To the editor:
The widespread interest in the snowy owls visiting Kansas this winter is wonderful. However, reports from Clinton Lake make it clear that some uninformed observers are endangering these beautiful, exotic owls by approaching the owls much too closely to watch them and take pictures. Admittedly a thrilling personal experience, but what is the effect on the bird?
Remember that these birds left their northern home because of insufficient food. Whether this is due to a crash in the lemming population or to high populations of owls because last year was an exceptionally good breeding year for them is academic. Either scenario results in starving birds flying south hundreds of miles, often arriving here exhausted and emaciated. Feathers hide the emaciation from field observers, but rehabilitators see it when trying to save an injured owl. Sometimes a snowy doesn’t fly when approached because it is too weak; the human approach causes yet more exhausting stress.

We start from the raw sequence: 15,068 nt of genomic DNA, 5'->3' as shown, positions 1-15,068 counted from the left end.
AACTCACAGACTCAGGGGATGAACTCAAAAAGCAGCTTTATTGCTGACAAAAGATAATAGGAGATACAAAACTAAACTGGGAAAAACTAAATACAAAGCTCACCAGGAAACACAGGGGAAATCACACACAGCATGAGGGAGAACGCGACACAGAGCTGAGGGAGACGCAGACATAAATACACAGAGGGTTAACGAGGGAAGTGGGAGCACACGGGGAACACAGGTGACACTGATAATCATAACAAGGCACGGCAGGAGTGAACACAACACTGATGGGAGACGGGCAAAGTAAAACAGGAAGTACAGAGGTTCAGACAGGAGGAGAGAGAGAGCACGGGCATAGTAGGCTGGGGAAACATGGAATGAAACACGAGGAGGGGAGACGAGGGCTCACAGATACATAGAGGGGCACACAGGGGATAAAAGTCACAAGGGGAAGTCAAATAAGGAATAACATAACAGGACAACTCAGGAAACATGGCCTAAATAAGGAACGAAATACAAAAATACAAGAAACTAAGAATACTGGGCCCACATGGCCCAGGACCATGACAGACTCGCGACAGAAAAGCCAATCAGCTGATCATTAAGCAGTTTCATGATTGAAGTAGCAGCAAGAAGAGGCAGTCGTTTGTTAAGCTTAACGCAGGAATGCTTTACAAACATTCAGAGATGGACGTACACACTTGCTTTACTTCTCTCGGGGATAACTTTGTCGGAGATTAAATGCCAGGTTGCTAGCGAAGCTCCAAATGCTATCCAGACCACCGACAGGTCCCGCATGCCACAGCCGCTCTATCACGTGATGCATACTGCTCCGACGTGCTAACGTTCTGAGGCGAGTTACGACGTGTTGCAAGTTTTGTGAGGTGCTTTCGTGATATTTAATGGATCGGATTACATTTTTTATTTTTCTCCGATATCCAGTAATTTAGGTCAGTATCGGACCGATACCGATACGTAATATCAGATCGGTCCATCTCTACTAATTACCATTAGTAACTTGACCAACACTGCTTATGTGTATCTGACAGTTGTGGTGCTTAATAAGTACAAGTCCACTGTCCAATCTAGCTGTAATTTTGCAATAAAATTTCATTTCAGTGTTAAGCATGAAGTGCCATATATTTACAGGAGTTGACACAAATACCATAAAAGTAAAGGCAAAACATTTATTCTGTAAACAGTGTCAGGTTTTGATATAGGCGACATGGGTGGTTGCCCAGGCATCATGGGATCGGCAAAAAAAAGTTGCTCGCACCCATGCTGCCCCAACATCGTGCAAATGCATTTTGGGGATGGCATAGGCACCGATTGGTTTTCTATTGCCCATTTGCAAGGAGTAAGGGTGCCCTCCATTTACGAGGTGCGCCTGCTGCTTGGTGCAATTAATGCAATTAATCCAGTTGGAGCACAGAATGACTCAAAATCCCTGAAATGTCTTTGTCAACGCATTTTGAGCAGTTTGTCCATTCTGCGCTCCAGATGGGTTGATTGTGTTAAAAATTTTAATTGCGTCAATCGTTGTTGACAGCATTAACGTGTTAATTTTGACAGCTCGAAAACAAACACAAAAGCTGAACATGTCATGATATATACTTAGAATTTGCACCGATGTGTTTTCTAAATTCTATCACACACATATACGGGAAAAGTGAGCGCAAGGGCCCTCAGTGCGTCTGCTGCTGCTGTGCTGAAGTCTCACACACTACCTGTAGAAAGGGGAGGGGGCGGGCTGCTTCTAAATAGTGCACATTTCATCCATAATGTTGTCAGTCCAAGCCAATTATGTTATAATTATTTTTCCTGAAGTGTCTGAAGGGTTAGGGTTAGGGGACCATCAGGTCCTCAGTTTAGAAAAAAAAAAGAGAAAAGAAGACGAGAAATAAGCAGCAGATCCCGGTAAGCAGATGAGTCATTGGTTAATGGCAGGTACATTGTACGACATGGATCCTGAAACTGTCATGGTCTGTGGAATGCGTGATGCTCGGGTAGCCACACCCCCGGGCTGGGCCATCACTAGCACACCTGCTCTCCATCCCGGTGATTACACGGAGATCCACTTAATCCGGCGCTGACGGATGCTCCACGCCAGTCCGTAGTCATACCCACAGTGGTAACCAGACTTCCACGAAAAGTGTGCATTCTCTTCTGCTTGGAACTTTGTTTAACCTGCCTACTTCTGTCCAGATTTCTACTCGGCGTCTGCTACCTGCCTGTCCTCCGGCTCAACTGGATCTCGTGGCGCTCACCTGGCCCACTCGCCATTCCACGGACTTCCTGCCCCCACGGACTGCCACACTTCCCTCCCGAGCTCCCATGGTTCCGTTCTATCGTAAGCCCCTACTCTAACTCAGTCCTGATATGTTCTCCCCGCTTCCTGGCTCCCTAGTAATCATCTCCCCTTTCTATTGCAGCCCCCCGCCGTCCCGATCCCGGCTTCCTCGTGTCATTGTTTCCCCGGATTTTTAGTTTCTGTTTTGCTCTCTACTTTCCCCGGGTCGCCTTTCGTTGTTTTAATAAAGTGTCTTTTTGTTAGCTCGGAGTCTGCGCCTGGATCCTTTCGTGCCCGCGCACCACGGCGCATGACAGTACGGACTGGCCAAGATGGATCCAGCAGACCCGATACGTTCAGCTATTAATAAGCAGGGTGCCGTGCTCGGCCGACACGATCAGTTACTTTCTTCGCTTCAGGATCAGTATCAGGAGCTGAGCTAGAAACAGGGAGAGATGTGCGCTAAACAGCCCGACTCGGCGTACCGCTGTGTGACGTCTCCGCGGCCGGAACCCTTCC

Responsible birders have a strong code of ethics which all wildlife watchers should follow. Two of the most applicable principles: 1. Promote the welfare of birds and their environment by exercising restraint and caution during observation or photography; 2. Practice common courtesy in contacts with other people.
Above all, we want these owls to survive the winter and wing back north in spring. Please, no more thoughtless harassment of our snowy sojourners — give them space. To safely see raptors up close, come to Kaw Valley Eagles Day at Free State High School on Jan. 21.